Sunday, November 7, 2010

Teaching for Literate People

What am I reading now? Torment (Lauren Kate)
Annnd. . . What I do I think so far? I'm a succor for a fallen angel book + I loved the first one in this series (Fallen)

My granddaughters were tended by my husband last night. At bedtime, of course, they wanted books read to them--lots of books. :) This morning they sat at the dining table and wrote their own books. We stapled together pages of paper and they chatted and drew and shared the pages of their current Works In Progress. (They may not make the NaNo 50,000 but they started and finished something!)

The five-year-old wanted an animal book, so she said words slowly and wrote letters she knew beside the pictures. The three-year-old made a book about her family. She drew pictures of people and pets then asked me to write the names in by each one.

I wasn't a teacher when my own daughters were at these ages so I didn't notice their developing expertise with literacy. Here's a big idea, if we could help all children understand that there is a point to what they read, we would solve a few reading difficulties. Both of my granddaughters were driven by meaning when they organized their books with a main idea. (Okay, the three-year-old digressed a bit when she added the page of the dragon to the family book. She read that page, "Dragons are dangerous." And again when she threw in a wild pink and blue roller coaster--but seriously every book can be improved with a little action sprinkled throughout.)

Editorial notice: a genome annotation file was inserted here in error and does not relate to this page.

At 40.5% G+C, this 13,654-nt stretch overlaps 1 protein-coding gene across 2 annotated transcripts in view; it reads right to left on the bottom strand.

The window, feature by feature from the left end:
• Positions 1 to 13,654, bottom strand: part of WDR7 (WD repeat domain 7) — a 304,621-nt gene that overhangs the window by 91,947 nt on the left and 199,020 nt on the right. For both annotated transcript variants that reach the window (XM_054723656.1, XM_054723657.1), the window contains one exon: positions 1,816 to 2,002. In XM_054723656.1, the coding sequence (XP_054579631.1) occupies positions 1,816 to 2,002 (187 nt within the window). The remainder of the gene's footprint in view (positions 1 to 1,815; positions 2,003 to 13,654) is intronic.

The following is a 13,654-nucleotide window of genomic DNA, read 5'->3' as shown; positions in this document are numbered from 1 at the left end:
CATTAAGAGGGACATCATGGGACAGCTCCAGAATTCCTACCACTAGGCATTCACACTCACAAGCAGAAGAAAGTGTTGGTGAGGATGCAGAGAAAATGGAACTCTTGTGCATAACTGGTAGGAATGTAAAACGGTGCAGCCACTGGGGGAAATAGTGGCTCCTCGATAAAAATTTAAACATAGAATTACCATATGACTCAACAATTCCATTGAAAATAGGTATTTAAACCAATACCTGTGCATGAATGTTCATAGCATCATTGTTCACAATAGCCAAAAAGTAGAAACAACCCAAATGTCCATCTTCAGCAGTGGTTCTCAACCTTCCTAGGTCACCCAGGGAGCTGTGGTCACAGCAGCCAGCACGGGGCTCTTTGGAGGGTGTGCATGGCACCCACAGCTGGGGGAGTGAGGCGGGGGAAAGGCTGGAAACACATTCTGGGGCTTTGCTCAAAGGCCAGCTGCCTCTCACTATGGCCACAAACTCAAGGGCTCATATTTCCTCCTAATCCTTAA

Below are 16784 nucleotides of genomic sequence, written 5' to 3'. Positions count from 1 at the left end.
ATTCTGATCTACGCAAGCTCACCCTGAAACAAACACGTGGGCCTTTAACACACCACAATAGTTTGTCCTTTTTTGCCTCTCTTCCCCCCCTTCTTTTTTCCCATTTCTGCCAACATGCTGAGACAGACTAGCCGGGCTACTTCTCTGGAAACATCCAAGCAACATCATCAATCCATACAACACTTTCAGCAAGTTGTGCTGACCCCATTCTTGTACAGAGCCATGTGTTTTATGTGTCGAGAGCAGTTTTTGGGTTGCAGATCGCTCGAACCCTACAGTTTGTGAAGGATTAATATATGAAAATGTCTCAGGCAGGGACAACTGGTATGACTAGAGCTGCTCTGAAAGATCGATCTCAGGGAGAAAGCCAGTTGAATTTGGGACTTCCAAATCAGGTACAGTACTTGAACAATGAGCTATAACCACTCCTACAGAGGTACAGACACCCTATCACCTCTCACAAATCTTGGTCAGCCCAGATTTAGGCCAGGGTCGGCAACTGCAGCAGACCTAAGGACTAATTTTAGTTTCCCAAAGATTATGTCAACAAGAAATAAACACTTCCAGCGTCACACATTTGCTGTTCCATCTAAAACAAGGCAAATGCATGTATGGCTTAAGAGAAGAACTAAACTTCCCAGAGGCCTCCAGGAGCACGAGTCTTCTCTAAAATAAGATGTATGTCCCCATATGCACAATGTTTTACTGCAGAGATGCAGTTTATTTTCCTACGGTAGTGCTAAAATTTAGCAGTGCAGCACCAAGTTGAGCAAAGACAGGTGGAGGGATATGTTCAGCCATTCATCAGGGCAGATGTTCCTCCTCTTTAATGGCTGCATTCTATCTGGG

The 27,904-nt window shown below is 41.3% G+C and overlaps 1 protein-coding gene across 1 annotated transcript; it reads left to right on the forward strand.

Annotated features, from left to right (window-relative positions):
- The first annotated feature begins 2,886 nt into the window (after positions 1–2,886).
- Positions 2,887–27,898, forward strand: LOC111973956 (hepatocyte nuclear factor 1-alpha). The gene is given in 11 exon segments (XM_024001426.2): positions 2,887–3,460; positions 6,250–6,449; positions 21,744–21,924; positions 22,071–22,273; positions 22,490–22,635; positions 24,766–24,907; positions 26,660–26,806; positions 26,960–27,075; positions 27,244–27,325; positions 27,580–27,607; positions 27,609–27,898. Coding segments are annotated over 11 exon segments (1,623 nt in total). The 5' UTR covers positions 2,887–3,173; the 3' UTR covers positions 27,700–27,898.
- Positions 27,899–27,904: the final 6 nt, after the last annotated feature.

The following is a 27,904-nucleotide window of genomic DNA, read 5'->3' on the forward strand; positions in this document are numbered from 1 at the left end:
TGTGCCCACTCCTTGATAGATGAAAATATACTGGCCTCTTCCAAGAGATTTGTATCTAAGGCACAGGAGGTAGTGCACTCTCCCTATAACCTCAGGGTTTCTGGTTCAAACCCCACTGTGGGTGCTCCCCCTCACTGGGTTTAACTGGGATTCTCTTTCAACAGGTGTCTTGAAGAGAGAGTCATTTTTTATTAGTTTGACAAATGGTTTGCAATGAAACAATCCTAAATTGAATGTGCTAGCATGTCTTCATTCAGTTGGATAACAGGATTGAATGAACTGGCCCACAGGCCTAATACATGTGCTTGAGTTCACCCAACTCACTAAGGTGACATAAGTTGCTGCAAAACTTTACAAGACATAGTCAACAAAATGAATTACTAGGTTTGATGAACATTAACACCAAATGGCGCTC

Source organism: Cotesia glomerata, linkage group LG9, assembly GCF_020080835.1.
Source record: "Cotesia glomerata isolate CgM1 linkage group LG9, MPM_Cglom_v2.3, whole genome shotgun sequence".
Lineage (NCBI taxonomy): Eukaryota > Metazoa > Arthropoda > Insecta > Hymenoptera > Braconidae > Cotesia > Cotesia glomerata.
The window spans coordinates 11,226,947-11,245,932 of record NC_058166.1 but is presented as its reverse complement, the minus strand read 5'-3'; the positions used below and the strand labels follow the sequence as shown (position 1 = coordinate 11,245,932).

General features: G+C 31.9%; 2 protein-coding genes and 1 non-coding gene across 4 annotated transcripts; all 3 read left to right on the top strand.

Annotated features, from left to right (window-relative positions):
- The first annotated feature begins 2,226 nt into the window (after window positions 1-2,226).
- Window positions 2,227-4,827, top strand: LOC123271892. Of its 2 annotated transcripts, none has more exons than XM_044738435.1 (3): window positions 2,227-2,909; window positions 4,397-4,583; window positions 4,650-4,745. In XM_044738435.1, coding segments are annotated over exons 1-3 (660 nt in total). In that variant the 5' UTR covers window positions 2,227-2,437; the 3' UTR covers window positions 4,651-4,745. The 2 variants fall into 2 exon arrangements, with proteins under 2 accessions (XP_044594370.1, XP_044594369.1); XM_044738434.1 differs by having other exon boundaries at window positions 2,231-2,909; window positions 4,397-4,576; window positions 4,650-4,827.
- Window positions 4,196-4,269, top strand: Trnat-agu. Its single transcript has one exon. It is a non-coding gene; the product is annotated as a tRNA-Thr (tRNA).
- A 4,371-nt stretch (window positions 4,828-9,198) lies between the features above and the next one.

For the last couple of months, I have been teaching inservice sessions on how people develop literacy over a school career, and how our classroom instruction can better support students' developing literacies. There's a transition in the development flow from hearing and seeing then speaking to the point when the child begins to read and write.

One piece that makes the transition difficult for some children is that the language of books (either read by or written by students) is decontextualized. Instead of a child reporting, "I am eating," a book might say "I ate." Instead of a child saying, "I am at my grandma's house," a child would write, "I went to my grandma's house for Thanksgiving," when they tell about the event later. Reading and writing require a past-tense vocabulary and grammar structures that children may not have practiced, if they haven't had experiences with being read to a lot or writing their own little books.

When children without lots of these experiences have to read, they also have to learn new words and language structures at the same time. Wow--that's a lot of work! So the moral of this story is: Developing Oral Language isn't optional for children in school (and hopefully before). It is essential, if we want to help children become literate.

Teaching Tip: Here's the latest version of a chart I've used for thinking about what to teach and when to teach it to beginning readers. It is a great resource for lessons and mini-lessons.

Click here to download the page.


brisco said...

I love dangerous dragons!

The Hurst Family said...

A couple of weeks ago, Ashley came running excitedly across the hall to have me come see the books her kindergarteners were creating. I grabbed my camera and filmed the first books her class created. We were both astonished by the engagement and creativity of their first books. I wish I was in the classroom this year to introduce this to my own students. I'm sold on "writing books" during writer's workshop.